G&H How has alcoholic hepatitis traditionally been treated?
CO Alcoholic hepatitis has traditionally been treated with thiamine, folic acid, and multivitamins and by increasing the patient’s nutritional status with energy-dense foods. In addition, a social worker and addiction specialist would speak with the patient to try to help prevent relapse to alcohol. If the patient had acute alcoholic hepatitis and a Discriminant Function score of over 32, he or she was placed on prednisone. The disadvantage of this approach was that, although there was an opportunity for patients to improve, if they did not do so within 30 days, there was a fairly high mortality rate. After patients were discharged from the hospital, classically patients were expected to test negative on outpatient spot alcohol blood tests and maintain 6 months of sobriety to show that they were not going to return to harmful drinking before they could be assessed for a liver transplant. This was known as the 6-month rule, and liver transplantation was considered to be controversial in patients with alcoholic hepatitis and, thus, was not performed often for this indication at first.
However, liver transplantation is now being performed more often for the treatment of alcoholic hepatitis. Alcoholic liver disease, which includes alcoholic hepatitis, is currently one of the leading indications for liver transplantation. Many transplant programs, including the one where I work, have altered their approach to alcoholic hepatitis based upon changes to the transplant criteria that were made by the Ohio Solid Organ Transplant Consortium (OSOTC) several years ago. The OSOTC exception criteria allow patients to be evaluated on a case-by-case basis rather than applying the standard 6-month abstinence rule.
G&H How are patients currently being screened and assessed before undergoing liver transplantation for alcoholic hepatitis?
CO In general, my colleagues and I advise all of our patients to start alcohol abstinence from the time of their first appointment, and this should be reinforced by all staff dealing with patients at all appointments to enact consistent messaging. We administer substance abuse screening and have patients sign a release-of-results form, in which they need to acknowledge that they must abstain from alcohol as well as other substances such as nicotine, narcotics, and amphetamines. The second part of the form strongly discourages consumption of all forms of marijuana. In the past, if a patient tested positive for tetrahydrocannabinol or marijuana, he or she would be removed from the liver transplant waiting list. Given changing state regulations, we just note the positive test for marijuana. Although we try to counsel patients to avoid marijuana in general, if they use it instead of alcohol, at least it keeps them away from alcohol. We screen for substance abuse with and without notification. If patients fail to comply with screening, that is considered to be a positive test and could result in dismissal from the transplant list.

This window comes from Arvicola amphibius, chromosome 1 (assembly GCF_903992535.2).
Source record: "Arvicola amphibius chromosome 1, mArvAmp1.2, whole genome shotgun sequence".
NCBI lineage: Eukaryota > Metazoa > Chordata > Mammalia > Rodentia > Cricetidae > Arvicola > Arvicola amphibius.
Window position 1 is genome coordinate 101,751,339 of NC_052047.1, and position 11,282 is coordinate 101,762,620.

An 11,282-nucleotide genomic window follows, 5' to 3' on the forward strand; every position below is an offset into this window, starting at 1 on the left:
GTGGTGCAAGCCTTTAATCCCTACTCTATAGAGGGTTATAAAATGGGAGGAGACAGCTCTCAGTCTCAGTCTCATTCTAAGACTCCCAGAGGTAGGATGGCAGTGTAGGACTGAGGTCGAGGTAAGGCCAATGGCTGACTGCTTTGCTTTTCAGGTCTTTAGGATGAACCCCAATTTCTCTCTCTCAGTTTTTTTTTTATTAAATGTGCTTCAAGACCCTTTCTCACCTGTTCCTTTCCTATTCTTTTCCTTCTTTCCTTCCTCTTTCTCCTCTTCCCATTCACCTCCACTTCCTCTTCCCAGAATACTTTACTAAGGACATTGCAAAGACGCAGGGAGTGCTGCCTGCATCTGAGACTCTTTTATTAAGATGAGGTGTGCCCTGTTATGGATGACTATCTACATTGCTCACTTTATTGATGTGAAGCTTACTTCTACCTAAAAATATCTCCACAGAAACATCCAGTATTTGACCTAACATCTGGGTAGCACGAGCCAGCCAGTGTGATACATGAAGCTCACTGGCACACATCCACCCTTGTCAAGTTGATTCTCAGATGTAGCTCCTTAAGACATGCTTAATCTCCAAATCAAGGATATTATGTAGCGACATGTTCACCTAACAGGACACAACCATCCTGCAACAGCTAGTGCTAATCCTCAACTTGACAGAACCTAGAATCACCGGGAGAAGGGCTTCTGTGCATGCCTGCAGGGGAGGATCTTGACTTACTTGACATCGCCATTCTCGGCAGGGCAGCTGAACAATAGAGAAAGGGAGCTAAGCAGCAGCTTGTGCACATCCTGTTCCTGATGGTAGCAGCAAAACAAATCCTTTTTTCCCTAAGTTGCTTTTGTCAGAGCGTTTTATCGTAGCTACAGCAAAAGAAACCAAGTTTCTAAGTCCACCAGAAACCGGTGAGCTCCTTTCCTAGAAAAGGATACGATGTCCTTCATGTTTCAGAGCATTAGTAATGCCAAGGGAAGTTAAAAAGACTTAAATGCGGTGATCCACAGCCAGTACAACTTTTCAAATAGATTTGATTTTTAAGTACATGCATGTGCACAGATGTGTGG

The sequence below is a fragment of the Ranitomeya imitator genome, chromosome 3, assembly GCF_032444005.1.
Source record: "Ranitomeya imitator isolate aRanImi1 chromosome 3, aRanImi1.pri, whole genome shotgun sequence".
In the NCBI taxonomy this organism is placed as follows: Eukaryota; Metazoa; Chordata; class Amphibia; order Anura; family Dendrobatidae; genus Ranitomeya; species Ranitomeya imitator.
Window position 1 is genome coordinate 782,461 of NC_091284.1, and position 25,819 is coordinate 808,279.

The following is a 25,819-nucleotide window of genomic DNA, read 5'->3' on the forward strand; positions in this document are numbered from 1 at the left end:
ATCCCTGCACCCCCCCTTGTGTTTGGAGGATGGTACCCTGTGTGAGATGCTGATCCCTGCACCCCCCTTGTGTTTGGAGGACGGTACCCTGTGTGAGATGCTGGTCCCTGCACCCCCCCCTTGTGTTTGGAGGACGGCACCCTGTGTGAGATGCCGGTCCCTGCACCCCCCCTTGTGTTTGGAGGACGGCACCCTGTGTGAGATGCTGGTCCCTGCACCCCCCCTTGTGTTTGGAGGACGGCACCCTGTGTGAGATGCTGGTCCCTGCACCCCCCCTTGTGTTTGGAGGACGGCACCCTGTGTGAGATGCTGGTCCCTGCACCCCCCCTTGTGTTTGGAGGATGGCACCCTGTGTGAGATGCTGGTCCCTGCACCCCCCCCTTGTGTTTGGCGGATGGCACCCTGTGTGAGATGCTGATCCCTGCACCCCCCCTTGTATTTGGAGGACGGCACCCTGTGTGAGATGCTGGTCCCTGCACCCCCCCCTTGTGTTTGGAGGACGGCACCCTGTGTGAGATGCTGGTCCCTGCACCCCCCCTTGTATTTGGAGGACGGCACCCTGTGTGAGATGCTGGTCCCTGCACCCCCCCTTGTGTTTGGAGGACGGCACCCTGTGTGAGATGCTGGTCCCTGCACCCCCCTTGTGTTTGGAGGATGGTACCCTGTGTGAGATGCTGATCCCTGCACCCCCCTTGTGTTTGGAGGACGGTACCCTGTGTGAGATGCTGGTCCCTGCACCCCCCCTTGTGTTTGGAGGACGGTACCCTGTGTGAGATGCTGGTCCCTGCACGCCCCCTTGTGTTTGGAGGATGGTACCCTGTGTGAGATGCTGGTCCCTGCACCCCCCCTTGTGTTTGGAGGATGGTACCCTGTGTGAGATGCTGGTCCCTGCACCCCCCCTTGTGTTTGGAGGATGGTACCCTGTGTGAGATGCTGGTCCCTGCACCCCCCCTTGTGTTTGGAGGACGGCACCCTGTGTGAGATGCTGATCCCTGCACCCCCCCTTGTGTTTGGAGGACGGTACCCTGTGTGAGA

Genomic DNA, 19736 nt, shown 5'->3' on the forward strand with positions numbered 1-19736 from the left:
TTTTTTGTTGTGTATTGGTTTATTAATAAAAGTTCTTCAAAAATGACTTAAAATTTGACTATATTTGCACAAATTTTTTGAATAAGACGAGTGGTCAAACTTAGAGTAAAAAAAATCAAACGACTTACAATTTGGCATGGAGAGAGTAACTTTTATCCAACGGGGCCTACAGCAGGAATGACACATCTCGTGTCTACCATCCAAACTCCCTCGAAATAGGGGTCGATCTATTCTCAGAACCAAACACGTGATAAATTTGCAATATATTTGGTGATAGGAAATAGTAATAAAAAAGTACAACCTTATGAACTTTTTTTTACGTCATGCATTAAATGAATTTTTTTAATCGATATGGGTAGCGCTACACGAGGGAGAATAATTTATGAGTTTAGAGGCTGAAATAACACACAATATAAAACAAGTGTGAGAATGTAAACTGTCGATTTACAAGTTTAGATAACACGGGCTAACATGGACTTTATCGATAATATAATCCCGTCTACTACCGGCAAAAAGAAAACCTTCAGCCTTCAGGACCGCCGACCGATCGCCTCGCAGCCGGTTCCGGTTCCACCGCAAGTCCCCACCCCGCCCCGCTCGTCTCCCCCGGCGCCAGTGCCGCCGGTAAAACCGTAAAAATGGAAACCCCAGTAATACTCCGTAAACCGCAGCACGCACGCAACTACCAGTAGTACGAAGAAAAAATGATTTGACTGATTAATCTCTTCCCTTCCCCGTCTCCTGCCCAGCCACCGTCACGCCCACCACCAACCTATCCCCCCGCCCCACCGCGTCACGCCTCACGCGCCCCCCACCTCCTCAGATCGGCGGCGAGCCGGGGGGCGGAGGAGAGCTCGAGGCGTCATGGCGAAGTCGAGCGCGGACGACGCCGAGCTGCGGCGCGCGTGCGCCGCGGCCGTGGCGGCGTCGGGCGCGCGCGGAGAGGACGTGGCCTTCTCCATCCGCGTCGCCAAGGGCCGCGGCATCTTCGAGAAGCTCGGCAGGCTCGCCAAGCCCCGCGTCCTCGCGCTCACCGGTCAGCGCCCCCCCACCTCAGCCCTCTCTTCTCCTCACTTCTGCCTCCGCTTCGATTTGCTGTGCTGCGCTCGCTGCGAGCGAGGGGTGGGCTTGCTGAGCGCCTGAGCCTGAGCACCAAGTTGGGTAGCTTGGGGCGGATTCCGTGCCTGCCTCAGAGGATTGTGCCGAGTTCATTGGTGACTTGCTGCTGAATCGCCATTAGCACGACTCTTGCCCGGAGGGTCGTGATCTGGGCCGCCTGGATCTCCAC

In addition, we perform psychosocial assessment via risk factor scoring systems. The Stanford Integrated Psychosocial Assessment for Transplant (SIPAT) is a scoring system that stratifies individuals into high-, moderate-, or low-risk groups for negative outcomes after transplantation. The OSOTC risk score is similar but shorter. We use both scoring systems together to decide candidacy for a transplant at the selection meeting. The SIPAT is usually scored by the social worker since it is significantly longer to use. I find the OSOTC risk score much easier to use and therefore use it on initial screening in the patient’s room.
We also perform toxicology testing using the new phosphatidylethanol (PEth) test for alcohol, which is a blood test that shows whether an individual has consumed a significant amount of alcohol in the preceding 30 days. Previously, spot tests for alcohol were only able to determine whether alcohol was consumed the preceding night. A PEth test is not positive if the patient just had 1 drink last night; the patient has to drink a large amount of alcohol consistently to produce a positive test result.
Since the 6-month rule has not been shown to be statistically significant and does not correlate with whether or not a patient relapses, my colleagues and I look at the patient’s history of drinking and drug use within 1 year of evaluation, inpatient charts, toxicology results, and the amount of alcohol the patient drinks. Then we recommend a 12-week course for outpatients with psychotherapy and an adherence letter from the provider or a recovery group. Inpatients who are too sick to actively participate in a 12-week recovery program can be examined for a series of factors to determine whether they are at low risk of relapse. If eligible, these patients can be transplanted on that admission. Factors for low risk of relapse are more than 1 month of confirmed abstinence, a signed contract and commitment to begin a rehabilitation program if the patient’s health permits, and continued active participation in a posttransplant program.
G&H What were the main recommendations from the recent Dallas Consensus?
CO The Dallas Consensus Conference on Liver Transplantation and Alcohol Associated Hepatitis was recently convened to establish criteria for determining liver transplant candidacy for patients with alcoholic hepatitis, and a meeting report was published in Liver Transplantation. If a patient is being transplanted for acute alcoholic hepatitis, he or she still has to fulfill the criteria for transplantation. The patient cannot have any other uncontrolled morbidities. Most transplant facilities calculate the patient’s Discriminant Function score, Model for End-Stage Liver Disease (MELD) score, or Lille score, and if the score is in a certain range, the patient is treated with prednisone or prednisolone. Treatment response is an improvement in the Lille score, the MELD score, or the Discriminant Function score or a decrease in the level of bilirubin 7 days after starting therapy, which is usually prednisone 40 or 60 mg per day. If an improvement in the scoring system occurs in the first week, treatment is continued for 4 weeks. If there is no decrease, the patient is considered to be a prednisone nonresponder, which triggers the process of examining the patient’s candidacy for liver transplantation. Prednisone nonresponders have a relatively high 30-day mortality.